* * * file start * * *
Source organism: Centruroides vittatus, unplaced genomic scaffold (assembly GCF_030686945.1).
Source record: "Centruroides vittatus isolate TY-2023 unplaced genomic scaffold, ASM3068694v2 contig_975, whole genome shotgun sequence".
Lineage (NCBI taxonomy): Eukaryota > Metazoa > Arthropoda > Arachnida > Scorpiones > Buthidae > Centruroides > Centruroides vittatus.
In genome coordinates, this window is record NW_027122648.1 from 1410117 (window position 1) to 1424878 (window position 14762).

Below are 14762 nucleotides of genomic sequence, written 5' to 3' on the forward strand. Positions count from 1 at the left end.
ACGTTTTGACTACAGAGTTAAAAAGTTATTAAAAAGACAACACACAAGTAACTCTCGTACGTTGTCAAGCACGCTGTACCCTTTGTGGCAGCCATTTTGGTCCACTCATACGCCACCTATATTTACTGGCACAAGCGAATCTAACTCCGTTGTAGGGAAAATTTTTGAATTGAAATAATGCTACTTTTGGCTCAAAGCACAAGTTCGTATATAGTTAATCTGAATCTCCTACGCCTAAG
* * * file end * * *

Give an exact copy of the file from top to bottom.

Source organism: Centruroides vittatus, unplaced genomic scaffold (assembly GCF_030686945.1).
Source record: "Centruroides vittatus isolate TY-2023 unplaced genomic scaffold, ASM3068694v2 contig_975, whole genome shotgun sequence".
Lineage (NCBI taxonomy): Eukaryota > Metazoa > Arthropoda > Arachnida > Scorpiones > Buthidae > Centruroides > Centruroides vittatus.
In genome coordinates, this window is record NW_027122648.1 from 1410117 (window position 1) to 1424878 (window position 14762).

Below are 14762 nucleotides of genomic sequence, written 5' to 3' on the forward strand. Positions count from 1 at the left end.
ACGTTTTGACTACAGAGTTAAAAAGTTATTAAAAAGACAACACACAAGTAACTCTCGTACGTTGTCAAGCACGCTGTACCCTTTGTGGCAGCCATTTTGGTCCACTCATACGCCACCTATATTTACTGGCACAAGCGAATCTAACTCCGTTGTAGGGAAAATTTTTGAATTGAAATAATGCTACTTTTGGCTCAAAGCACAAGTTCGTATATAGTTAATCTGAATCTCCTACGCCTAAG